My husband is just countryman, he has never been to college and he did not realise that this kind of situation could arise. When Liu told my husband he had some work for him, my husband just consulted some people he knew and said then that he would do it for 28 yuan per metre. They just made a private deal... my husband is dull-witted; he is too trusting, too easily led.
Han saw things differently:
Or maybe it is that the others were too sharp, too crafty, too wily, and too unscrupulous? If your husband had not had that kind of personality, if he had not been a straight dealer who emphasised personal loyalty, he could have told these unpaid workers to get off his back and go after the local authorities. For reasons of personal integrity, he chose not to do this.
At the time of the interview, Yu’s medical costs had already amounted to 110,000 yuan and were increasing by up to 10,000 yuan each additional day he spent in hospital. He underwent haemodialysis, a blood-cleansing process in which blood is extracted mechanically, filtered through an external artificial kidney and then returned to the body. He already had a history of kidney failure. His lungs were badly affected, and he was having difficulty in breathing. During these weeks, Yu remained in intensive care, in a critical condition:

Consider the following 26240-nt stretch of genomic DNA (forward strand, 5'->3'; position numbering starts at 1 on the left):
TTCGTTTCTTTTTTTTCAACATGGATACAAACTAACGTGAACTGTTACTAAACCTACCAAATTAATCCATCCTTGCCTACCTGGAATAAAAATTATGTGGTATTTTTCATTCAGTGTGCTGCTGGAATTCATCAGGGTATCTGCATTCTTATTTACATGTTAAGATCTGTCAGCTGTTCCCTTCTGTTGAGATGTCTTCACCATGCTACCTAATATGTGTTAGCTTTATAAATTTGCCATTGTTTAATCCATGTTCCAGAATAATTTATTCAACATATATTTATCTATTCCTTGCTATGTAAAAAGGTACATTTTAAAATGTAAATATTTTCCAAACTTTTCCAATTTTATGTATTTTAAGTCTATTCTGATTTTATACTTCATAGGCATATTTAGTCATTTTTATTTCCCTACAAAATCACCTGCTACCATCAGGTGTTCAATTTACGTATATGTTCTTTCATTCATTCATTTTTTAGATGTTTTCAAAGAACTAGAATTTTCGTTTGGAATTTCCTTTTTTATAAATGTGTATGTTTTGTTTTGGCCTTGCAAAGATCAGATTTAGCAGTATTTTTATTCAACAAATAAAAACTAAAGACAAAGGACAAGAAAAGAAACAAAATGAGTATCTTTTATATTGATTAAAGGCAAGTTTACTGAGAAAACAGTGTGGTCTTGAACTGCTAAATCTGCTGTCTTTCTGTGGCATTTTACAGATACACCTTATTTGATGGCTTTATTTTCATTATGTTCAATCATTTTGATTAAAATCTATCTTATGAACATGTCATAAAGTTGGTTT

I just do not know what to do. Every day I am worried to death over medical expenses, I have a 17-year-old daughter at college, and there are also the parents-in-law, my father-in-law is 72, he has high blood pressure and diabetes, and my mother-in-law also has had a stroke and has high blood pressure too. I do not know how to get through each day.
At first the authorities were indifferent to her plight:
I said that my husband had taken pesticide inside their offices, this happened inside government offices, and I can always find you. Guess what they replied? They said that we are people of no consequence, and that they were just trying to help us sort this mess out. They said it was a suicide case. I said that if you had not cornered my husband, why on earth would he have done it?
After Yu’s death, the local government clearly decided it would have to compensate the family, and at a cost for everyone involved that was much higher than would have been the case if the original deal had been honoured and the project managed properly.
Han Dongfang’s interview with Yu’s wife Xiong Suqiong and their daughter was first broadcast on Radio Free Asia's 劳工通讯 in four episodes in February 2015.